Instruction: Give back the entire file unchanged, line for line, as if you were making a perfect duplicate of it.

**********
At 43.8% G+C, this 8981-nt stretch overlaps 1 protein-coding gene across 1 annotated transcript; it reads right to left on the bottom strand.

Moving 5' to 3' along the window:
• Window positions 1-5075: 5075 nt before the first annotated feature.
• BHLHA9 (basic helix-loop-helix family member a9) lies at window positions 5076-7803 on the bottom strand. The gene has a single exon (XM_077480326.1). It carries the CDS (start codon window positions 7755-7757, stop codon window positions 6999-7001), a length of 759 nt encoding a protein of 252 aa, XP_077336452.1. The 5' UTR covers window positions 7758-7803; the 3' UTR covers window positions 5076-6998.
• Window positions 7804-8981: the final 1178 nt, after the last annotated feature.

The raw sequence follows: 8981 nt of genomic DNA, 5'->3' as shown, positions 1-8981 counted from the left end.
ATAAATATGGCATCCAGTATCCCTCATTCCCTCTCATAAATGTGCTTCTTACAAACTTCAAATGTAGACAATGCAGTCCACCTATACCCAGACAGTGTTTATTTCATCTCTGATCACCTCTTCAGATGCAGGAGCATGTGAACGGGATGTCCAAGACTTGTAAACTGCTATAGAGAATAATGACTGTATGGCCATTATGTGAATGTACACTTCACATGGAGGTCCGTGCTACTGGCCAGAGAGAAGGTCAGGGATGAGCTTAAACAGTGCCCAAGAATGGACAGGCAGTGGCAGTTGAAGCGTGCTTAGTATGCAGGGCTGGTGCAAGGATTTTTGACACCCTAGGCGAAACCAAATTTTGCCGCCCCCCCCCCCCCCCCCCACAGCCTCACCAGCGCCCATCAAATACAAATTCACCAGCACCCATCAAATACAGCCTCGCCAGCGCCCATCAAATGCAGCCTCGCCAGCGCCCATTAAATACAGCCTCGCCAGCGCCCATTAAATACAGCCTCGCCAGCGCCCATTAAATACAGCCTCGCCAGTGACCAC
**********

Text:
At 43.8% G+C, this 8981-nt stretch overlaps 1 protein-coding gene across 1 annotated transcript; it reads right to left on the bottom strand.

Moving 5' to 3' along the window:
• Window positions 1-5075: 5075 nt before the first annotated feature.
• BHLHA9 (basic helix-loop-helix family member a9) lies at window positions 5076-7803 on the bottom strand. The gene has a single exon (XM_077480326.1). It carries the CDS (start codon window positions 7755-7757, stop codon window positions 6999-7001), a length of 759 nt encoding a protein of 252 aa, XP_077336452.1. The 5' UTR covers window positions 7758-7803; the 3' UTR covers window positions 5076-6998.
• Window positions 7804-8981: the final 1178 nt, after the last annotated feature.

The raw sequence follows: 8981 nt of genomic DNA, 5'->3' as shown, positions 1-8981 counted from the left end.
ATAAATATGGCATCCAGTATCCCTCATTCCCTCTCATAAATGTGCTTCTTACAAACTTCAAATGTAGACAATGCAGTCCACCTATACCCAGACAGTGTTTATTTCATCTCTGATCACCTCTTCAGATGCAGGAGCATGTGAACGGGATGTCCAAGACTTGTAAACTGCTATAGAGAATAATGACTGTATGGCCATTATGTGAATGTACACTTCACATGGAGGTCCGTGCTACTGGCCAGAGAGAAGGTCAGGGATGAGCTTAAACAGTGCCCAAGAATGGACAGGCAGTGGCAGTTGAAGCGTGCTTAGTATGCAGGGCTGGTGCAAGGATTTTTGACACCCTAGGCGAAACCAAATTTTGCCGCCCCCCCCCCCCCCCCCCACAGCCTCACCAGCGCCCATCAAATACAAATTCACCAGCACCCATCAAATACAGCCTCGCCAGCGCCCATCAAATGCAGCCTCGCCAGCGCCCATTAAATACAGCCTCGCCAGCGCCCATTAAATACAGCCTCGCCAGCGCCCATTAAATACAGCCTCGCCAGTGACCAC